Celebrating an anniversary is not something I am all that good at – the number affixed to our track car reminds me of my wedding anniversary and is a constant reminder not to forget that important date – however, 300 is not an insignificant number and worth reflecting on …
The picture above was taken from the movie of the same name but don’t read too much into this choice of celebratory graphic. Apart from a nonsense storyline, I liked the technology used in its creation and that’s all I have to say at this point. However, celebrating 300 is still a feat that I wouldn’t have reached if it hadn’t been for a lot of encouragement along the way, and for that, I am most appreciative. To the NonStop community, my grateful thanks as posting to this blog I never take lightly.
Anniversaries are still important to me. Not that I am always punctual with cards and well wishes – the number plastered to the side of our race car was chosen so that each time I pass it in the garage, I would be reminded of one important date. Yes, our wedding anniversary.
After 45 years NonStop certainly has much to be thankful for. In many ways, it still comes as a surprise every time I count back the years to figure out just how long NonStop has been around, but its longevity certainly flies in the face of conventional wisdom.
What’s hip? What’s modern? What’s cool?
I’m often asked how best to explain the success of NonStop – and yes, it definitely is being considered successful when so many companies continue to rely on NonStop. And keep on upgrading to newer models each and every time a new model is released – it shouldn’t shock anyone that there never was a model of NonStop introduced that failed to attract customers. Not that I can recall, despite some curious model assignments back in the early to mid-1990s as the first RISC-based systems rolled out.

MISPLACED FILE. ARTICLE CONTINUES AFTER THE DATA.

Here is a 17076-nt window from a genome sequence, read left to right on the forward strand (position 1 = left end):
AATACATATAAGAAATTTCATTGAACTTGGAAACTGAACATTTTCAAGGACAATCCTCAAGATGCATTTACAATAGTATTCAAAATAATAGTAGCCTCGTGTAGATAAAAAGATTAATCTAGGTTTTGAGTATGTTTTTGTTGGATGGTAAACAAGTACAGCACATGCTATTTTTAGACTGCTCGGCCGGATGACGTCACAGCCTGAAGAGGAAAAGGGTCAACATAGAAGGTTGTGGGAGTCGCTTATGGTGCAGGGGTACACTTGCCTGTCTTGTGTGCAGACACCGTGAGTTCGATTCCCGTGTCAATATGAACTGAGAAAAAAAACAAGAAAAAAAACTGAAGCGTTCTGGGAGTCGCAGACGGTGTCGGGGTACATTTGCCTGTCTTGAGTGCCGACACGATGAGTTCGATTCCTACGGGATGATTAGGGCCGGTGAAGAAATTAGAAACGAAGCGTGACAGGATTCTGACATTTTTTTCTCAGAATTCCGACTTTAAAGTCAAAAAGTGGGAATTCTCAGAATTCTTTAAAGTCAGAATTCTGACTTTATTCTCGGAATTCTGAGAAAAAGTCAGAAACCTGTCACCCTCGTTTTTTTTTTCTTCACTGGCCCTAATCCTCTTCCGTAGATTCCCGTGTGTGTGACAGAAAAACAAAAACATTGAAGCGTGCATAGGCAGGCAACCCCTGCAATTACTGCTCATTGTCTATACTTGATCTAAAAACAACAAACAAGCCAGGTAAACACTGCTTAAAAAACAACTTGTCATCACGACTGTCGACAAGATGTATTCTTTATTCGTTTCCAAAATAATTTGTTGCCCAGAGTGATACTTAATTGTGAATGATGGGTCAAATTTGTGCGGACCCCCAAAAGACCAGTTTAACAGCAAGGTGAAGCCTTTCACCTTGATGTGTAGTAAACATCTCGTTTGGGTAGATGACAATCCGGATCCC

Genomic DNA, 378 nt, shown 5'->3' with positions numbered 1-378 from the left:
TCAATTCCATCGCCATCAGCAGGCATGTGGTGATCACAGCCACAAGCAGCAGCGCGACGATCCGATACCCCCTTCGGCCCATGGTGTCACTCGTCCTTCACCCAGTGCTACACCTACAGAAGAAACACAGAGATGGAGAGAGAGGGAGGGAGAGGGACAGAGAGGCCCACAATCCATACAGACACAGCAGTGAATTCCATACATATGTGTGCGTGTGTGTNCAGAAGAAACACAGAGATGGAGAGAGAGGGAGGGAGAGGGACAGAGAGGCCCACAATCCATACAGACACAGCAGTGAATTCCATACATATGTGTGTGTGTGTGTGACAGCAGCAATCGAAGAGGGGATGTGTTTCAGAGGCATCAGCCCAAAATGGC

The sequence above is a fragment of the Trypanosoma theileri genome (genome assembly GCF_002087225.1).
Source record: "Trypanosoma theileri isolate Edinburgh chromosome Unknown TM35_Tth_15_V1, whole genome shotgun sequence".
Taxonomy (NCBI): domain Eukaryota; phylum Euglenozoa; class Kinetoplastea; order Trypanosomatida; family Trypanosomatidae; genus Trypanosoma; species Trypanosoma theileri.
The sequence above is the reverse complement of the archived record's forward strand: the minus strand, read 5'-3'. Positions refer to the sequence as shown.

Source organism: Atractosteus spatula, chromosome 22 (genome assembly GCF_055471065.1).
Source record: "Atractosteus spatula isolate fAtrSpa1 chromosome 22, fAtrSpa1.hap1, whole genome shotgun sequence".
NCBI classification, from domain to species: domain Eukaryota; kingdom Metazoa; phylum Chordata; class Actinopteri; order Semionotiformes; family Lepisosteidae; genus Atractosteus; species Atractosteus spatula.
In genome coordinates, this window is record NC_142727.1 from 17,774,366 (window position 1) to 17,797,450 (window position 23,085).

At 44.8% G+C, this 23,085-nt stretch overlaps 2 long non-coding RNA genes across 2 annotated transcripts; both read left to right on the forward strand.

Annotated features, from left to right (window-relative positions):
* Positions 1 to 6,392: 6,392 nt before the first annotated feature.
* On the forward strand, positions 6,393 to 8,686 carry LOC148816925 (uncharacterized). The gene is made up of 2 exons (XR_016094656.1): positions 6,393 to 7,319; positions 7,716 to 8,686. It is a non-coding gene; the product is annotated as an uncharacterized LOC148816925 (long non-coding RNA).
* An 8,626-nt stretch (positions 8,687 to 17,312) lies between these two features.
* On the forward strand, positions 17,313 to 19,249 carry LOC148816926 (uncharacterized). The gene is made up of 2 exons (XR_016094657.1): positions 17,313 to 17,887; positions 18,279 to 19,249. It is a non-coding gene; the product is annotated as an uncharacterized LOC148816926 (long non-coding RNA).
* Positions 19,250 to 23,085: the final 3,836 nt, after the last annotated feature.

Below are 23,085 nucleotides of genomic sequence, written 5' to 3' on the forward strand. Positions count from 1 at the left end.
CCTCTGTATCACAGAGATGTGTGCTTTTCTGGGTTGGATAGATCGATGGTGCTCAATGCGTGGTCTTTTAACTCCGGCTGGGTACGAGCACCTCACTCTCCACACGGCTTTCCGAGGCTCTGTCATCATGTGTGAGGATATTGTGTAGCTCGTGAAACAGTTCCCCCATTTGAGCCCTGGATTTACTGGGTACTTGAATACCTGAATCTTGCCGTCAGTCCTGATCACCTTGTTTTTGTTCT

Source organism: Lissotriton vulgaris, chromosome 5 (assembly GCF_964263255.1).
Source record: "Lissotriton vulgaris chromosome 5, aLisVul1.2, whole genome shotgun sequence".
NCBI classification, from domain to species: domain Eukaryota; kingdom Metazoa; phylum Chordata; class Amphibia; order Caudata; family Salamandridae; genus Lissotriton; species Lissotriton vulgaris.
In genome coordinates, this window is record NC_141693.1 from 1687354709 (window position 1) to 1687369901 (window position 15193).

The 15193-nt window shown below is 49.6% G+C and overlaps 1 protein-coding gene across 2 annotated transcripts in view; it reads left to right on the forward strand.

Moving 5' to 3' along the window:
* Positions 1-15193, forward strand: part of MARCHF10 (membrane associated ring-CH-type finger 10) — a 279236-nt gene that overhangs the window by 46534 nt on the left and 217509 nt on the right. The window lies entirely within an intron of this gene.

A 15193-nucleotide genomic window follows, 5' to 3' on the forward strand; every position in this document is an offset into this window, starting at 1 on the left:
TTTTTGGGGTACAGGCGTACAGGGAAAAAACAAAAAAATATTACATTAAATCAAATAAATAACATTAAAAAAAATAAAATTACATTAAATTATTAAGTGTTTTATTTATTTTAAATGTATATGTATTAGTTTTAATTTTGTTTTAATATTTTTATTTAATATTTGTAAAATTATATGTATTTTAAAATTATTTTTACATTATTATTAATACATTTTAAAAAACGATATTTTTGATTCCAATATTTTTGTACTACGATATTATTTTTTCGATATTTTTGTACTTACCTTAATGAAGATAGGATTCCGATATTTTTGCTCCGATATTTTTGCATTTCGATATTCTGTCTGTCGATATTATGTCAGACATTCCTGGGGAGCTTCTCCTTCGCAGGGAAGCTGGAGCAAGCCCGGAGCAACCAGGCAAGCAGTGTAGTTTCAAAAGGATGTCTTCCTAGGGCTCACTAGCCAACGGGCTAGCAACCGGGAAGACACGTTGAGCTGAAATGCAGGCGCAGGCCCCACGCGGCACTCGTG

So as to hip? Well being able to write and run Java applications on NonStop is pretty hip according to programmers I talk to!
As for modern – well it runs on Intel. Enough said – and yes, plans to support the Intel x86 architecture only adds to this story.
When it comes to being cool then this is not a label appended to items of mass appeal, but rather to a select few items that those in the know fully appreciate. And NonStop wears that label with considerable pride that few in the community discount, even after all this time.
Owning select niches the way NonStop does, for me is the very essence of cool. And with that I get few arguments – even my good friends working with IBM mainframes understand NonStop was pretty cool the way it handles networks and requires only minimal oversight, then that’s cool. As a retailer once told me, they only ever concern themselves with the NonStop system when the (very old) system console starts chattering away and paper logs start spooling onto the floor, at which time someone will wonder over and take a look!
If we are keeping everyone honest here – how many system managers have become aware that a processor was down only as routine maintenance was being performed by NonStop hardware engineers? No interruption of service – the system just kept on processing transactions. Cool! The architecture of NonStop was innovative in the 1970s and it’s just as innovative today.